This probably seems counter-intuitive to many.  After all, the object of Monopoly is to bankrupt one's opponents.  In fact, what most people don't know unless they've read the rules (because, really, how long can a blizzard/power outage last?) is that the ultimate goal is for one person to own everything on the board-- by bankrupting all their loved ones.  This end would seem (even) more difficult to reach if every player has mo' money.  (Income, it should be noted, is the only thing they propose to increase.)

Griswold quotes someone who has an answer to that.  His ready-for-fiction name is Jock O'Connell.  He is an international trade economist for a consulting firm called Beacon Economics, which also sounds made-up.  I'll not quote everything he says, but the gist of his argument is this: greater cash flow will lead to a quicker game because it will encourage players to take bigger risks more often.  Trades can happen more readily (because one party can sweeten the deal with liquidity), property blocs can be built more quickly, and improvements --houses and hotels-- can be made more rapidly.  Unspoken in all this is that some players will make personally disastrous deals earlier.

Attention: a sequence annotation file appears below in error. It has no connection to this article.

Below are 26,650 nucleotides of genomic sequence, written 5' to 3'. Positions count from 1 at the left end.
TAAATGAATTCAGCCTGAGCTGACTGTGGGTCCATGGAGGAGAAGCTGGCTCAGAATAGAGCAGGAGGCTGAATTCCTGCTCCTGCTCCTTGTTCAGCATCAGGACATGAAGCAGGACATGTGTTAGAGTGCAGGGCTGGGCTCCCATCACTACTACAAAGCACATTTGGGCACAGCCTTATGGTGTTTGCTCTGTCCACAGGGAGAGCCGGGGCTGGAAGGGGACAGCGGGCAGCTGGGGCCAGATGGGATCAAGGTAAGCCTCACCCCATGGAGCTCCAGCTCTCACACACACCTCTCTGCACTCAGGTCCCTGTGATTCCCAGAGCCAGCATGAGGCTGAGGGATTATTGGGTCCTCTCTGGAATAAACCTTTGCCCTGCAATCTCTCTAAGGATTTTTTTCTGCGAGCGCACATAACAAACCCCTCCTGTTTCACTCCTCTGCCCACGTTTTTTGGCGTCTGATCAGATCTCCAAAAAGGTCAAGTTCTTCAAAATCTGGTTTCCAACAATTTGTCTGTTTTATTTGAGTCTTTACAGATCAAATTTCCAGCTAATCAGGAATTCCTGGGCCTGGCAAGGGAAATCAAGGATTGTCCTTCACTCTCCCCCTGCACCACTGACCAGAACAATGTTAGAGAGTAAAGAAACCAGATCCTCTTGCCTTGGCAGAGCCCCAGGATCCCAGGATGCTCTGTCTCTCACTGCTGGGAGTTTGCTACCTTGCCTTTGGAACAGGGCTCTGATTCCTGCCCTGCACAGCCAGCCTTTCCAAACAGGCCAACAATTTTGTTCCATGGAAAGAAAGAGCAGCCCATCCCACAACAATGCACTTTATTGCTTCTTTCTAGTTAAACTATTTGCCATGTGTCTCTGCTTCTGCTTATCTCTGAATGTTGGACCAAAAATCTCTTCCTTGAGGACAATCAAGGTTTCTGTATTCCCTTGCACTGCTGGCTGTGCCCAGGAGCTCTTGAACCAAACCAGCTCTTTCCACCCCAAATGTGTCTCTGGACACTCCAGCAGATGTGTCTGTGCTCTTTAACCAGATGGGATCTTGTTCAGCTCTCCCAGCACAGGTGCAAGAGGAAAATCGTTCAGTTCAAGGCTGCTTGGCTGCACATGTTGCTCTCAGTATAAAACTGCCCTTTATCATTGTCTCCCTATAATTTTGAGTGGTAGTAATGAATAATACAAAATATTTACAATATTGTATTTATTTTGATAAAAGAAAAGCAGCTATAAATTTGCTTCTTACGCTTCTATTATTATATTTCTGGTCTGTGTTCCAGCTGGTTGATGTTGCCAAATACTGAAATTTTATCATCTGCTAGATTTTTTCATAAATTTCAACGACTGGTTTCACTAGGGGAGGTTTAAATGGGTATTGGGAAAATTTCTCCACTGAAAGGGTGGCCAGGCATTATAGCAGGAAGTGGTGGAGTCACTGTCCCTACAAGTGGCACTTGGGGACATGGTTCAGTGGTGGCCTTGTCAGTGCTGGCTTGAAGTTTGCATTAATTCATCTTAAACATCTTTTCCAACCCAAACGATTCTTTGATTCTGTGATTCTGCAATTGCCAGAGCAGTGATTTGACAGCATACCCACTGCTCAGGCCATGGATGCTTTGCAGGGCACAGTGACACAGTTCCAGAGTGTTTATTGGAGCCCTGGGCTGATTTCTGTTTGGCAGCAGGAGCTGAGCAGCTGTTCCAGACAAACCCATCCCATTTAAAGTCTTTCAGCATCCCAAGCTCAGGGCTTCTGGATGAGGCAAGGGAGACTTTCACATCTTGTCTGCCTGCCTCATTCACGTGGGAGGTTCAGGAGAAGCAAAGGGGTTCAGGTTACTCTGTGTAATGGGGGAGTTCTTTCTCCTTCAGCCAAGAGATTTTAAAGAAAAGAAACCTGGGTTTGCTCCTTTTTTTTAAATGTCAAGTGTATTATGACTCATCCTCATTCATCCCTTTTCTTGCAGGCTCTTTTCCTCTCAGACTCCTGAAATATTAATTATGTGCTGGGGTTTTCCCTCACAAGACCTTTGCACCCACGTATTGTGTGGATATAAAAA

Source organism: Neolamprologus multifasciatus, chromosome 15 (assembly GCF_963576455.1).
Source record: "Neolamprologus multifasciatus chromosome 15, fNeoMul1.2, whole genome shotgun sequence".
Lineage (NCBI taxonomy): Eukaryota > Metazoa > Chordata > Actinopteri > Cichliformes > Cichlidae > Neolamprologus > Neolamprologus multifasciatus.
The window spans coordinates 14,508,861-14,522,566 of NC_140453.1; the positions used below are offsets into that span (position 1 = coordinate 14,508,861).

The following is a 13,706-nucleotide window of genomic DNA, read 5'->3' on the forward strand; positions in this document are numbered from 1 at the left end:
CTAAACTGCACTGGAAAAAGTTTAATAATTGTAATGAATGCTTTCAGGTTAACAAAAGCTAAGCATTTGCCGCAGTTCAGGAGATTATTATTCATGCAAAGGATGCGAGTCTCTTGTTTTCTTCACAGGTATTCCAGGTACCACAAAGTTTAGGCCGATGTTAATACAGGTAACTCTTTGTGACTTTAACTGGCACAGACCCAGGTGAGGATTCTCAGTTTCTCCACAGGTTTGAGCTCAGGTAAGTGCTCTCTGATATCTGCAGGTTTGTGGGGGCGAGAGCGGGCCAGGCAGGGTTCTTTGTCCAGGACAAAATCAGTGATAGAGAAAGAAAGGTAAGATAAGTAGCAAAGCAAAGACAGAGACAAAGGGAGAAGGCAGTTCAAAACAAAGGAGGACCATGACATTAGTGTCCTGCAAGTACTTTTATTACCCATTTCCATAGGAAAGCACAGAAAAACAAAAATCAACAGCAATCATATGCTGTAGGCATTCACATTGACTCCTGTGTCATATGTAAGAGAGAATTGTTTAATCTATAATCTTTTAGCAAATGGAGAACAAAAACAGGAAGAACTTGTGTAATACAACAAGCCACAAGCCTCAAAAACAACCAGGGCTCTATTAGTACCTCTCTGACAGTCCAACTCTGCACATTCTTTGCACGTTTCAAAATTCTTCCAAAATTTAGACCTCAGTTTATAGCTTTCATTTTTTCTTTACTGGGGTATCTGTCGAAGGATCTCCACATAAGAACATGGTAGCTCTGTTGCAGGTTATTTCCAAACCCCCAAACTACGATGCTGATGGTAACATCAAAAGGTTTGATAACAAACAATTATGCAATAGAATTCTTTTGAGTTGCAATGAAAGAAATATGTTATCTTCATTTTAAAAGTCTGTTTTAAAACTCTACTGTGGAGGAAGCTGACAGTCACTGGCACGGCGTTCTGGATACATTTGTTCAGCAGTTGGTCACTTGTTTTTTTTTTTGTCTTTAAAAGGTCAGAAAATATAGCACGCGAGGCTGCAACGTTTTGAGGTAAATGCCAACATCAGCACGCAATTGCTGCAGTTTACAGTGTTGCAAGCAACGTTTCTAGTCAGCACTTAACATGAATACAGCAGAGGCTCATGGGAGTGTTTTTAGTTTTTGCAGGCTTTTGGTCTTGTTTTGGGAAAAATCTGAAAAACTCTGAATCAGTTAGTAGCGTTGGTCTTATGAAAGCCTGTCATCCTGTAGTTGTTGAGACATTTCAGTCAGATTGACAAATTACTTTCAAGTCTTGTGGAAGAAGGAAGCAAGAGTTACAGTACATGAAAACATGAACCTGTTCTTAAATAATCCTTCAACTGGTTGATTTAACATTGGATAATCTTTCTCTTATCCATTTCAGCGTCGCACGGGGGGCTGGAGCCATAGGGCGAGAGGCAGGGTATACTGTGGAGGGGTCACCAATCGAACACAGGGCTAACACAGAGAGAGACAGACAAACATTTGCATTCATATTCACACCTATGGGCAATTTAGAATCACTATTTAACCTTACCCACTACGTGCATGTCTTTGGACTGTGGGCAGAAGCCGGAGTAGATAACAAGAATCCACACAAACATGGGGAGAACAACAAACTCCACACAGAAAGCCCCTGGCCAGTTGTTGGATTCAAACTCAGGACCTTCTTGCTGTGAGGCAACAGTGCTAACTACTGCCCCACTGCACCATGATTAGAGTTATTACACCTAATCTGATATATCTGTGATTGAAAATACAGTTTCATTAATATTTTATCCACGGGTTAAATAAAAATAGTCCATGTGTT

(O'Connell went on to say that these conditions would more accurately reflect the modern economy.  A reader with the screen name cchapman parried that thrust with the following comment: "Want to make Monopoly more realistic?  Make each player roll the dice at the beginning.  The highest roll gets 80% of all the money.  The lowest roll gets $20.  The middle players get $100.  Then see what happens.")